The growing influx of foreign tourists coming here to take advantage of the cheap dollar is threatening the capacity of U.S. consulates to serve them and has provoked retaliation by at least one country.
Lines outside the consulate in Buenos Aires stretched for blocks in recent months and touched off a riot when Argentine police moved in to apprehend professional stand-ins who reportedly were charging $100 to hold a place in the queue.
Officials at the Argentine Embassy here cite those troubles as a reason for their military government's decision to require visas of U.S. citizens visiting Argentina, starting this month. The Argentines followed the initiative of Brazil, ending the era in which Americans could travel throughout the hemisphere, except to Cuba, without visas.
The United States requires visas of all visitors except Canadians. Bahamians are also exempted, but they must fulfill requirements at least as demanding as those for a visa before being allowed in.
Increasing demand for visas has provoked some congressional consideration of a proposal to allow 90-day visits, at least by Japanese and European tourists -- who show little tendency to stay on as illegal aliens -- without a visa.
No prompt action seems likely, however, according to consular officials at the State Department.
Spokesman Bernard Fennell said consular officials expect to handle 6.3 million visa requests in the fiscal year ending Sept. 30, an increase of 21 percent over last year. Fiscal 1978 was a boom year, too, with a 20 percent increase over 1977.
According to Fennell, the number of consular officers has increased at percentages about half as high. Productivity increases, the result of electronic innovations, actually have allowed a decrease in the staffs of some major consulates in Japan and Western Europe, where issuing of visas has become routine.
"There are some posts where the staffing is adequate," satd consular official David Bloch. But he said that even the number of overseas officers authorized by Congress -- 1,803 at the start of this year -- is not maintained. Other officials said the Office of Management and Budget was responsible for keeping the total short by almost 100 positions.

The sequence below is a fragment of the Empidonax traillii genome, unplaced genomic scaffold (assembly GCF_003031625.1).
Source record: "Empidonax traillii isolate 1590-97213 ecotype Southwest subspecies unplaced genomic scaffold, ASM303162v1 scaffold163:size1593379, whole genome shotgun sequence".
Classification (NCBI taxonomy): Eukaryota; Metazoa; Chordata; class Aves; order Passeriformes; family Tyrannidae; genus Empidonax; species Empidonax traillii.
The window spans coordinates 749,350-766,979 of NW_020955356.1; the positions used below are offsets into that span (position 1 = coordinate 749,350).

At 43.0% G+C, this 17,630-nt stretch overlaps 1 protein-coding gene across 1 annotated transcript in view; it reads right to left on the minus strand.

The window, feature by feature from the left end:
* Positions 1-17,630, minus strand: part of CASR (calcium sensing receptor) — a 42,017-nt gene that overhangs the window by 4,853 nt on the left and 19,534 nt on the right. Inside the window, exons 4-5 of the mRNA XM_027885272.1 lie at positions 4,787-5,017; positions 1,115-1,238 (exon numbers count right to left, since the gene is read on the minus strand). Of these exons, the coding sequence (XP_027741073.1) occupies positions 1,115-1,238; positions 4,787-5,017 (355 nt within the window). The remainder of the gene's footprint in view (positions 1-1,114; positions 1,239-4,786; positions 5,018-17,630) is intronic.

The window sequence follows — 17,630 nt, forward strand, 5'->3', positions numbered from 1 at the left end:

In the Argentine case, according to Fennell, the unprecedented demand finally was met through overtime, sending in temporary-duty officers and foregoing the interviews with each applicant.
Before the lines dwindled, however, some would-be travelers almost certainly gave up the effort -- and the U.S. Embassy there estimates that those who did get their visas spent an average of $1,000 apiece during their visits to the United States.
Some local pecularities contributed to the Argentine demand. Inflation there is the highest in the world and the government increased the limits on duty-free goods that could be brought home just when air fares were lowered. The result was that 18,000 visas were issued in June, compared with 5,800 for June 1978.
But the demand is up worldwide, with the office in London alone expecting the issue 700,000 this year. The U.S. Travel Service expects up to 21 million visitors this calendar year, compared with 19.8 million last year.
The visitors are expected to spend up to $9 billion, a significant contribution toward reducing the U.S. balance of payments deficit.
Officials explain that the number of visitors far exceeds the number of visas issued because the visas are multiple-entry for several years, and because the total includes millions of Canadian entries.
The Latin Americans, while anxious to come, clearly are not content with the visa situation. "We insist on reciprocity," said an Argentine Embassy official after the announcement that U.S. travelers must now have a visa to visit his country.